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I have bought and used many external hard drives, such as the traditional ones like Seagate Backup Plus 2TB, or the Samsung SSD T1 with 512GB, and all of them can be repartitioned using Mac's Disk Utility as ExFAT, and be immediately used as an external hard drive by both the Mac and the PC (using Windows 7).

But this time I bought a Samsung EVO 850 internal SSD drive, and using a case (such as the Anker or the Inateck), it is said to be able to function as a USB 3.0 SSD external drive, but after I partition it as ExFAT, when I copy files in, the Mac keep on asking for password and saying I can copy, but the files won't be visible. When the drive is plugged into a different Mac, I cannot read those files either.

So how to make this internal SSD drive work just like any other external SSD drive?

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    I don't really know what's going on, but I very seriously doubt that the underlying storage technology has anything to do with it. Forget the fact that it's a SSD, and instead just treat it as a data storage device. What else might be different between the two cases? – a CVn Jul 28 '15 at 7:52
  • I think it might not be the cases... I can use any one of them and they behave the same: that it is different from any other external hard drives – 太極者無極而生 Jul 28 '15 at 8:06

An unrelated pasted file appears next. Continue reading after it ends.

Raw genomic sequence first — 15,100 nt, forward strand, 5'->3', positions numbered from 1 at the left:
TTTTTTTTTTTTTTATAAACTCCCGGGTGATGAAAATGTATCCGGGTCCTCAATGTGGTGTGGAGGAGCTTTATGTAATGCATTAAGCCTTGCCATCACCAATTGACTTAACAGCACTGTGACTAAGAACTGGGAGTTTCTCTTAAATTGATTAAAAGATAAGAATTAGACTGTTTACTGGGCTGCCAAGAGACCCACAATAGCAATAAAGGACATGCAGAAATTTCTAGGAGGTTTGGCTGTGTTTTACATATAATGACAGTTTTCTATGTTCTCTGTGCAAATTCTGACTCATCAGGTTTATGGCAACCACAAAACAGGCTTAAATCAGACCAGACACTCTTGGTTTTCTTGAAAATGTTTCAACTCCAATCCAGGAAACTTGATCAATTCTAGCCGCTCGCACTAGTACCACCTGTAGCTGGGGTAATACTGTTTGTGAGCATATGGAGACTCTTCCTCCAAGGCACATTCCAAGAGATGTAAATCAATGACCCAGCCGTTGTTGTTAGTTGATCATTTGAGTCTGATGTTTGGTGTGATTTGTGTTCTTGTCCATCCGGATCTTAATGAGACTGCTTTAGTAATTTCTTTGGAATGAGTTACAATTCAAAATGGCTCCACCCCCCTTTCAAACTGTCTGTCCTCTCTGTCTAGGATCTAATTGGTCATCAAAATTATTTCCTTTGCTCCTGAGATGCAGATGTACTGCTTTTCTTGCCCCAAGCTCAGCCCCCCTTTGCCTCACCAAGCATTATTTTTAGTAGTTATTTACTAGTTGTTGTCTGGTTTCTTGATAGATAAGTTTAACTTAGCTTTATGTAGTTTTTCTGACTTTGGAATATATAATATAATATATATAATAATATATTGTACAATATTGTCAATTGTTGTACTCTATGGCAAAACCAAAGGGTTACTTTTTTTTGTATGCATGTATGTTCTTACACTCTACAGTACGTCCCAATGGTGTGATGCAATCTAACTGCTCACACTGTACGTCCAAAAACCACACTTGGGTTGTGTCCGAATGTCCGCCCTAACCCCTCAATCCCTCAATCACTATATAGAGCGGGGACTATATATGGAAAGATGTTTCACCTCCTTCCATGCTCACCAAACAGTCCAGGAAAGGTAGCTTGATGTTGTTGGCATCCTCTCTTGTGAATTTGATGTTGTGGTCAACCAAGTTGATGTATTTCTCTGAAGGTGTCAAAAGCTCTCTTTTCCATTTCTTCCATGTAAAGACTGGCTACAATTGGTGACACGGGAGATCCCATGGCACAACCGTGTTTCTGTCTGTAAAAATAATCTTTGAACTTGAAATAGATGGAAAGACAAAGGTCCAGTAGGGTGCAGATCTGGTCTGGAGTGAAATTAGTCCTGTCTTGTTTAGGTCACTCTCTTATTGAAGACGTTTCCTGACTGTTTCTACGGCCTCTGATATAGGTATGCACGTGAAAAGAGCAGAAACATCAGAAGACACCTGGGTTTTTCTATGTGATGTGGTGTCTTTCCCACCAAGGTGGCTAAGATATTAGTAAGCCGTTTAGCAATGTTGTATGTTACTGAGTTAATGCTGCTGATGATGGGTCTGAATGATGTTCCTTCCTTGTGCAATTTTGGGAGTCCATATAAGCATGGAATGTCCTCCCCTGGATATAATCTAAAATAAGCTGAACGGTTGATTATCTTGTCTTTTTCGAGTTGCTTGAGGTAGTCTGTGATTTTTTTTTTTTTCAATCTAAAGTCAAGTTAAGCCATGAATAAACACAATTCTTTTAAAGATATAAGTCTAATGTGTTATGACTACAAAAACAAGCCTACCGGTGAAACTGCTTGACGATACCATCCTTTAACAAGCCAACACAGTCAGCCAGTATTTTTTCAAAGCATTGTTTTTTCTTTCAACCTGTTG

• Perhaps you've accidentally enabled FileVault on the drive? If you right-click the drive on the desktop, does it come up with an option like Decrypt [diskname]? – James P Jul 28 '15 at 9:47
  • Those devices have additional features within their firmware. Did you enable this feature before putting it into enclosure? Additional have you tried installing the Samsung software to check if the feature is enabled? It sounds like you have the device encryption turned on, which has a password, since it keeps asking for one. – Ramhound Jul 28 '15 at 11:03
  • I was also thinking that, since these drives might be used as the OS boot drive, could there be additional security or encryption? Perhaps it does have some encryption turned on by default and I need to install the Samsung software to turn it off. I didn't touch that CD-ROM that came with the SSD drive as my Macbook doesn't have any DVD drive – 太極者無極而生 Jul 28 '15 at 23:06
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The solution seems to be this: when you highlight the drive to format in Disk Utility on a Mac, you have to make sure you highlight the whole drive, instead of just the primary partition.

I think the first couple of times, I only highlighted the primary partition and formatted it as ExFAT, and the encryption is still in effect. But afterwards, I highlighted the whole drive and formatted it, and it stopped asking me for password and behave just like any other ordinary hard drive.

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